Sunday, April 26, 2015

All around Kowloon

The perimeter of Kowloon is approximately 20 kilometers. I know because I measured it, with my feet, by running around it.  In 1860, England and France defeated China in the Second Opium War.  Their troops entered Beijing, burned Yuan Ming Yuan, and forced China to sign the Treaty of Beijing.  Kowloon, up to Boundary Street, was ceded to England permanently.  

Hence Kowloon should only include Tsim Sha Tsui, Yau Ma Tei, Mong Kok, Tai Kok Tsui, Hung Hom To Gwa Wan, and part of Kowloon Tong.  Anything north of Boundary Street is really part of the New Territories.  Today, I started at Hung Hom, ran along the Tsim Sha Tsui waterfront, rounded West Kowloon, ran through Tai Kok Tsui, turned into the western end of Boundary Street, ran along Boundary Street to the eastern end, then ran as close as possible to the waterfront until I was back in Hung Hom.  I can now confirm that the perimeter of Kowloon is approximately 20 kilometres. 

I think I have turned into a 量地官.

Saturday, April 25, 2015

Ferns of Tuen Mun

I went hiking with my classmates from ATS on the hills above Tuen Mun this morning. 

Along the way we encounter some fantastic-looking ferns.  

Here is one that strikes a striking pose. 

Here is a father and child.  

This one seems to decide to grow in a different direction. 

A bird with very long wings?

A triplet flying in formation? 

Tuesday, April 21, 2015

Violence in South Africa

There is trouble in South Africa.  Some South Africans seems to be attacking foreigners recently.   There have been violence on the streets.  A number of people have been killed.  Many foreigners are fleeing the country.  Some are saying it started with some labor trouble involving foreigners in March.  

Today I read about a man, Mozambican Emmanuel Sithole, being savagely attacked in Alexandra township near Johannesbourg. He died later in a hospital.  His attack was photographed and splashed on newspapers.  That caught my attention particularly.  

I was in Johannesburg last December.  I went to a conference near Cape Town and later went to Johannesburg to meet with some friends and to explore possible service-learning projects.  I actually stayed in Sandton for 2 days, just a couple of kilometres away from Alexandra, although I never set foot in Alexandra.  I remember jogging on West Street and Rivonia Road.  I remember eating on Nelson Mandela Square in Sandton.  Sandton is said to be the new financial and business centre of Johannesburg. Many corporate offices and hotels have moved from downtown Johannesburg over here.  I felt totally safe walking around, watching people shopping, students coming out of their schools, taking the buses, people going into and coming out of the train station, going shopping.  There were both blacks and whites.  Nobody bothered anybody else.

I went downtown Joburg (Johannesburg).  It was a bit chaotic.  But people seemed to be just doing their daily business.  I did not feel particularly unsafe, although I did stay away from places with a lot of people.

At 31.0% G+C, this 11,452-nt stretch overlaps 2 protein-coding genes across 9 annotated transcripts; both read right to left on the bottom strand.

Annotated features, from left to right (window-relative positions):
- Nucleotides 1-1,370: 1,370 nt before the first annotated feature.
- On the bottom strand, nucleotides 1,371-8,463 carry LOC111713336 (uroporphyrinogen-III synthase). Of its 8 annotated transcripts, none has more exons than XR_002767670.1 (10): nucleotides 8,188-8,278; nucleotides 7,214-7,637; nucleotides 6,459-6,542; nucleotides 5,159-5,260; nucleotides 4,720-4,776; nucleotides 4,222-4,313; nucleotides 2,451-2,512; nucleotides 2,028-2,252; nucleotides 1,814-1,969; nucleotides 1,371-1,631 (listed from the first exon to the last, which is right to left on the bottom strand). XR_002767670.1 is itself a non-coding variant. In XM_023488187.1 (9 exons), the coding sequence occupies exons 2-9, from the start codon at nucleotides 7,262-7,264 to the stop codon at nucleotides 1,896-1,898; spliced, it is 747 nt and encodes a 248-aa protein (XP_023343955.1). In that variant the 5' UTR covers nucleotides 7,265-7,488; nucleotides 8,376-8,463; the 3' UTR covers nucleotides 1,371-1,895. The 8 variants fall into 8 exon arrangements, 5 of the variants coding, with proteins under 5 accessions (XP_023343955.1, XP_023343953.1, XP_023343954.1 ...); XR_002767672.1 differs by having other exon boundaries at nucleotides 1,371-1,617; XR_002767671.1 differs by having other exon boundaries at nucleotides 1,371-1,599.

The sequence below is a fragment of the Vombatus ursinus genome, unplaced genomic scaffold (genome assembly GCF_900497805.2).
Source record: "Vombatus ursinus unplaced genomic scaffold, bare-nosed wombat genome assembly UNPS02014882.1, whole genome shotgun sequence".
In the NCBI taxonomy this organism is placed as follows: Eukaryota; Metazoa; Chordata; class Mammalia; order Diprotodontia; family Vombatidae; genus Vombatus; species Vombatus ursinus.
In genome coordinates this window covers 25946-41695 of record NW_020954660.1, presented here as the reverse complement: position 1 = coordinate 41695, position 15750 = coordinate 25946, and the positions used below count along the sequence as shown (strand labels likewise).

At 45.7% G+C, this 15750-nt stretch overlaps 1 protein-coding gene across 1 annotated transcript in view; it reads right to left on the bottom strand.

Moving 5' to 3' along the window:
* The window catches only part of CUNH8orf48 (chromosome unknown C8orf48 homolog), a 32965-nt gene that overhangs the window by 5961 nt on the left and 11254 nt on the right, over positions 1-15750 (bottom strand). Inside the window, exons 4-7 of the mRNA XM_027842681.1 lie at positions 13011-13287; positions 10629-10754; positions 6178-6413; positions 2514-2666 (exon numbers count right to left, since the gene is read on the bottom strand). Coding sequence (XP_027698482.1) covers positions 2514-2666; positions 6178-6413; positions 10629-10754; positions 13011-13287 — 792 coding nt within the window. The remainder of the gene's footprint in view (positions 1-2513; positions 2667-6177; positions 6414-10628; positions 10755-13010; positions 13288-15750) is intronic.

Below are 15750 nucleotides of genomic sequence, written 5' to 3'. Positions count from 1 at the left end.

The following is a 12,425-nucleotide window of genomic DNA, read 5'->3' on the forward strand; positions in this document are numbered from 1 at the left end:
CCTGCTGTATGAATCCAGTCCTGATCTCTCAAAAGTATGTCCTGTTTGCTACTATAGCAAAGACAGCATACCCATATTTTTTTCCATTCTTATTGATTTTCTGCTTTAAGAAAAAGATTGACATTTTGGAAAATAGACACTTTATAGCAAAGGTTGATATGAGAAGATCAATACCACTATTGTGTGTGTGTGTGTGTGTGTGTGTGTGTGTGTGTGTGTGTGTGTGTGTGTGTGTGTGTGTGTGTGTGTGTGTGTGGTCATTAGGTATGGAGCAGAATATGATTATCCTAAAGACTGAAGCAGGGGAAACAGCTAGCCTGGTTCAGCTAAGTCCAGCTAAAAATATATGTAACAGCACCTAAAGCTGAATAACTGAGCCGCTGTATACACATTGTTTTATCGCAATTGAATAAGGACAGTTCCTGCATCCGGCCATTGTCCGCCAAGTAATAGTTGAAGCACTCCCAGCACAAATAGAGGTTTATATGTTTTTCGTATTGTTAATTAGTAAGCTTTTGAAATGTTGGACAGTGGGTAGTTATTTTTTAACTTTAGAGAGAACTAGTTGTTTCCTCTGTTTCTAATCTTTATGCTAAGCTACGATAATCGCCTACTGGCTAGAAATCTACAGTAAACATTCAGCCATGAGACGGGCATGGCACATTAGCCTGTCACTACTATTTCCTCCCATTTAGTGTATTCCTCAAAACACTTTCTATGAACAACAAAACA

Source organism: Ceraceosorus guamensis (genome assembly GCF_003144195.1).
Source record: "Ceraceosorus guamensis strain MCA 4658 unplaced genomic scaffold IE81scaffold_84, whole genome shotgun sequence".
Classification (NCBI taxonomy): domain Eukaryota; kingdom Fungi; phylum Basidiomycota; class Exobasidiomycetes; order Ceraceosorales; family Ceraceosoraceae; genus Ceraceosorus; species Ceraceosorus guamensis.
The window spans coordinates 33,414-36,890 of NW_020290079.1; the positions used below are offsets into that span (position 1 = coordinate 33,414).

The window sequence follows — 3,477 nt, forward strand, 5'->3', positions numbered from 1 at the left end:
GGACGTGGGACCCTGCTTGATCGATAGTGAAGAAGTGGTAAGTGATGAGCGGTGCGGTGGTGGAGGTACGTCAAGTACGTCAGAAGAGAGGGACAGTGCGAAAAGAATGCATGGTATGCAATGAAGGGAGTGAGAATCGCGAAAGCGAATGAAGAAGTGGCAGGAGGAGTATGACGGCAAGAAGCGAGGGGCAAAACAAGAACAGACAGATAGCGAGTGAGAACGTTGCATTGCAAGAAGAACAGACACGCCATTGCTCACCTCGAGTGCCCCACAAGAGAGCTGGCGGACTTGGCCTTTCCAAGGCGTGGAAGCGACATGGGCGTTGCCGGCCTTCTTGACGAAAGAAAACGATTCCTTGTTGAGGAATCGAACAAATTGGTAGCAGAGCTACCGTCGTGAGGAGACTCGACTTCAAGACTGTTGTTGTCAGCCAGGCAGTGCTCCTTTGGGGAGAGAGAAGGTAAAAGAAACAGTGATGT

I even went to Soweto, notorious for protests and violence during the Apartheid days.   I went there partly to pay homage to Nelson Mandela and Bishop Desmond Tutu, who both lived there.  In December it was tranquil.  The streets were clean.  New businesses and restaurants were opening, although there were still a lot of poorly constructed houses and sheds.  There were some tourists and everybody seemed calm and peaceful.  I had a beer on the street next to Mandela’s house.  

Now this. Why?  What for?  It is so senseless.  

Monday, April 20, 2015

Now there is only one

There used to be two banyan trees side by side at this spot in Hung Hom, for many years.  Now there is only one.  

Presumably one of them has been chopped down. Presumably because it had some problems.  

It is not surprising that these trees have problems.  Knowledgeable people have said that the root system of a banyan tree is about the same size of its crown, the part extending upwards from its trunk.  Just look at the pitiful size of the hole around the trunk.  The roots of a tree needs water, air and nutrients to survive.  Pretty much all the roots of the tree is buried under heavy concrete.  Where is it going to get its water and air and nutrient from? It is a miracle that one of them is still standing.  For how much longer?

We are murdering these trees.  

Sunday, April 19, 2015

Tuen Mun to Kam Sheung Run

Our pastor D told me there is a nice path between Tuen Mun and Yuen Long suitable for running.  This morning I decided to give it a try.  I started from Tuen Mun 屯門 West Rail Station and basically followed Castle Peak Road, towards Yuen Long 元朗.  

For much of the way, there is a bicycle path more or less along the Light Rail tracks.  There are many places where I had to cross the Light Rail tracks or streets that allow cars to cross the tracks themselves.  But the traffic was light and it wasn’t too annoying.  The run gave me a much better sense of what this part of the New Territories is like.  

There are some shops that used to be quite common but are increasingly rare these days.  Such as this furniture that specialise in precious red woods. These are very hard wood. Some have intricate patterns that are treasured.  Myanmar is one of the major sources of these red woods, and they are severely depleted these days.  There probably won’t be much of them left in a few decades, with the tremendous growth in demand from China among the newly rich. 

There are graveyards and village communal offices around Lingnam University, right in the shadow of academic buildings.  I think they give Lingnam character and local colour. 

This roast meat shop stuff their suckling pigs with rice before roasting them.  It sounds delicious.  The rice may turn out tasting even better than the pig.  I would love to give it a try. 

In Yuen Long, I found this man walking his birds.  Another sight that is increasingly rare in the city.  People used to take their birds when they go to the tea houses for dim sum in the morning.  They have to cover the cages so that their birds do not get spooked.  

Outside Kam Sheung West Rail station 錦上路站, there is a flea market 錦上路跳蚤市場.  There are 100+ shops selling old style sweets, snacks, handicrafts, organic produce, …  It is worth a couple of hours of leisure and easy to get to.  It is open Saturdays and Sundays until 8 PM.  

Friday, April 17, 2015

Egg fruit 蛋黄果

Our weekend farmer daughter A brought us something from a farm in Fanling, something that I have never seen before, let alone eaten.